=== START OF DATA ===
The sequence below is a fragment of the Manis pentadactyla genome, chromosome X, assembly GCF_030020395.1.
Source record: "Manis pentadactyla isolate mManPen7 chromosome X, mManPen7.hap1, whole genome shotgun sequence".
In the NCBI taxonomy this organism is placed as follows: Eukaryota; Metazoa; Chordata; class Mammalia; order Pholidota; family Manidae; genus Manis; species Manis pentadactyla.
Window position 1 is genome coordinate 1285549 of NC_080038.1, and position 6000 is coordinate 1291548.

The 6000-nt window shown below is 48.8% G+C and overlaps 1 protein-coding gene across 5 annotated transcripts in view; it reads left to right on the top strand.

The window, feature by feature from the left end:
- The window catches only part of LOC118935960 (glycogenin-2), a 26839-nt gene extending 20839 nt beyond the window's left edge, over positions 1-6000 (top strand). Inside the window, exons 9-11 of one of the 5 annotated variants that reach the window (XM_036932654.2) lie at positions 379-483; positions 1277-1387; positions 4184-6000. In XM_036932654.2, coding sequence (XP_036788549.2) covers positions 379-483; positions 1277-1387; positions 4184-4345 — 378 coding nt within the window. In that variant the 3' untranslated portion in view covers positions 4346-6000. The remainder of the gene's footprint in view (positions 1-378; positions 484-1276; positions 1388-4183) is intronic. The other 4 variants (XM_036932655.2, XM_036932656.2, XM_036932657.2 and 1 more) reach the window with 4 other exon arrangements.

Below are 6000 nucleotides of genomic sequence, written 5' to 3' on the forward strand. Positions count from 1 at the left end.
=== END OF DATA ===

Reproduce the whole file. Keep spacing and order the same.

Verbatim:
The sequence below is a fragment of the Manis pentadactyla genome, chromosome X, assembly GCF_030020395.1.
Source record: "Manis pentadactyla isolate mManPen7 chromosome X, mManPen7.hap1, whole genome shotgun sequence".
In the NCBI taxonomy this organism is placed as follows: Eukaryota; Metazoa; Chordata; class Mammalia; order Pholidota; family Manidae; genus Manis; species Manis pentadactyla.
Window position 1 is genome coordinate 1285549 of NC_080038.1, and position 6000 is coordinate 1291548.

The 6000-nt window shown below is 48.8% G+C and overlaps 1 protein-coding gene across 5 annotated transcripts in view; it reads left to right on the top strand.

The window, feature by feature from the left end:
- The window catches only part of LOC118935960 (glycogenin-2), a 26839-nt gene extending 20839 nt beyond the window's left edge, over positions 1-6000 (top strand). Inside the window, exons 9-11 of one of the 5 annotated variants that reach the window (XM_036932654.2) lie at positions 379-483; positions 1277-1387; positions 4184-6000. In XM_036932654.2, coding sequence (XP_036788549.2) covers positions 379-483; positions 1277-1387; positions 4184-4345 — 378 coding nt within the window. In that variant the 3' untranslated portion in view covers positions 4346-6000. The remainder of the gene's footprint in view (positions 1-378; positions 484-1276; positions 1388-4183) is intronic. The other 4 variants (XM_036932655.2, XM_036932656.2, XM_036932657.2 and 1 more) reach the window with 4 other exon arrangements.

Below are 6000 nucleotides of genomic sequence, written 5' to 3' on the forward strand. Positions count from 1 at the left end.